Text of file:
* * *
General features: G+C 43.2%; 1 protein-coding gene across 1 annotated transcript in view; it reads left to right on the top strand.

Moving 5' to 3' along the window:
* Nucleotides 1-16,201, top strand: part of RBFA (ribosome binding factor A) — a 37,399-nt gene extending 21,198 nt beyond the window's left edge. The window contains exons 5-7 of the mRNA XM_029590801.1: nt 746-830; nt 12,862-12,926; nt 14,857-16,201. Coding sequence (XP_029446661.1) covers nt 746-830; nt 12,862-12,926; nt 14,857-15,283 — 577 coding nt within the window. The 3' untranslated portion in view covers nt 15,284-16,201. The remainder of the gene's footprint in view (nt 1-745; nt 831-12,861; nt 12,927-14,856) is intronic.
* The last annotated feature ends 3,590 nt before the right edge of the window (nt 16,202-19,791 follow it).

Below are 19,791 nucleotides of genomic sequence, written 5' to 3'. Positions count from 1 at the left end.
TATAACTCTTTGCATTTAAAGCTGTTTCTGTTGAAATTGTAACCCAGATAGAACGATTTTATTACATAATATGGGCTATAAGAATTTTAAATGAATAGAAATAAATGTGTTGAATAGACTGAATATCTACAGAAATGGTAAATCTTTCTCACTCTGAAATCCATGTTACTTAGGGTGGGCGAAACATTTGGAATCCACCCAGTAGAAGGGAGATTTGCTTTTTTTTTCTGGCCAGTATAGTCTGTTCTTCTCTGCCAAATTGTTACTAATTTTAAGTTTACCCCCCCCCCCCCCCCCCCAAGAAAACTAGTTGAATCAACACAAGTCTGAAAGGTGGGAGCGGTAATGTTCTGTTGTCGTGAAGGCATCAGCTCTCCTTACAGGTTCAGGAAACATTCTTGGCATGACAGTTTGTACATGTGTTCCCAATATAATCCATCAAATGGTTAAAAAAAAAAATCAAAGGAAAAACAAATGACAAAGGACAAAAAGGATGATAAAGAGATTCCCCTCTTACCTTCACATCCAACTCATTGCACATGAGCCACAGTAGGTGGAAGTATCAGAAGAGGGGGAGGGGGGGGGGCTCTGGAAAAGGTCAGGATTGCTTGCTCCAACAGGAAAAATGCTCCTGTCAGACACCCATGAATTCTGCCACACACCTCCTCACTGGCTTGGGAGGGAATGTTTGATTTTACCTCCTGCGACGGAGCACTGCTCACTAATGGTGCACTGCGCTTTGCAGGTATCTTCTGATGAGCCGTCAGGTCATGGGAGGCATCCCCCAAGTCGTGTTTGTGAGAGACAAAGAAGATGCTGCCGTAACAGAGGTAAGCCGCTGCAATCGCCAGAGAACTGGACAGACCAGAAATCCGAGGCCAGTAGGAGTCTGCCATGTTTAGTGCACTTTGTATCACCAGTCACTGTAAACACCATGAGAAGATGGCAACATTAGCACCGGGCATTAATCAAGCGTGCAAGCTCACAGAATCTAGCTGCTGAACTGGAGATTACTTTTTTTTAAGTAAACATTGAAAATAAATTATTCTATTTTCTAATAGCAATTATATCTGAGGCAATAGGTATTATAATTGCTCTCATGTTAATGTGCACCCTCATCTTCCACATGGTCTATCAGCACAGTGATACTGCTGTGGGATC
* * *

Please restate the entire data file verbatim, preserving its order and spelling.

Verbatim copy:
General features: G+C 43.2%; 1 protein-coding gene across 1 annotated transcript in view; it reads left to right on the top strand.

Moving 5' to 3' along the window:
* Nucleotides 1-16,201, top strand: part of RBFA (ribosome binding factor A) — a 37,399-nt gene extending 21,198 nt beyond the window's left edge. The window contains exons 5-7 of the mRNA XM_029590801.1: nt 746-830; nt 12,862-12,926; nt 14,857-16,201. Coding sequence (XP_029446661.1) covers nt 746-830; nt 12,862-12,926; nt 14,857-15,283 — 577 coding nt within the window. The 3' untranslated portion in view covers nt 15,284-16,201. The remainder of the gene's footprint in view (nt 1-745; nt 831-12,861; nt 12,927-14,856) is intronic.
* The last annotated feature ends 3,590 nt before the right edge of the window (nt 16,202-19,791 follow it).

Below are 19,791 nucleotides of genomic sequence, written 5' to 3'. Positions count from 1 at the left end.
TATAACTCTTTGCATTTAAAGCTGTTTCTGTTGAAATTGTAACCCAGATAGAACGATTTTATTACATAATATGGGCTATAAGAATTTTAAATGAATAGAAATAAATGTGTTGAATAGACTGAATATCTACAGAAATGGTAAATCTTTCTCACTCTGAAATCCATGTTACTTAGGGTGGGCGAAACATTTGGAATCCACCCAGTAGAAGGGAGATTTGCTTTTTTTTTCTGGCCAGTATAGTCTGTTCTTCTCTGCCAAATTGTTACTAATTTTAAGTTTACCCCCCCCCCCCCCCCCCCAAGAAAACTAGTTGAATCAACACAAGTCTGAAAGGTGGGAGCGGTAATGTTCTGTTGTCGTGAAGGCATCAGCTCTCCTTACAGGTTCAGGAAACATTCTTGGCATGACAGTTTGTACATGTGTTCCCAATATAATCCATCAAATGGTTAAAAAAAAAAATCAAAGGAAAAACAAATGACAAAGGACAAAAAGGATGATAAAGAGATTCCCCTCTTACCTTCACATCCAACTCATTGCACATGAGCCACAGTAGGTGGAAGTATCAGAAGAGGGGGAGGGGGGGGGGCTCTGGAAAAGGTCAGGATTGCTTGCTCCAACAGGAAAAATGCTCCTGTCAGACACCCATGAATTCTGCCACACACCTCCTCACTGGCTTGGGAGGGAATGTTTGATTTTACCTCCTGCGACGGAGCACTGCTCACTAATGGTGCACTGCGCTTTGCAGGTATCTTCTGATGAGCCGTCAGGTCATGGGAGGCATCCCCCAAGTCGTGTTTGTGAGAGACAAAGAAGATGCTGCCGTAACAGAGGTAAGCCGCTGCAATCGCCAGAGAACTGGACAGACCAGAAATCCGAGGCCAGTAGGAGTCTGCCATGTTTAGTGCACTTTGTATCACCAGTCACTGTAAACACCATGAGAAGATGGCAACATTAGCACCGGGCATTAATCAAGCGTGCAAGCTCACAGAATCTAGCTGCTGAACTGGAGATTACTTTTTTTTAAGTAAACATTGAAAATAAATTATTCTATTTTCTAATAGCAATTATATCTGAGGCAATAGGTATTATAATTGCTCTCATGTTAATGTGCACCCTCATCTTCCACATGGTCTATCAGCACAGTGATACTGCTGTGGGATC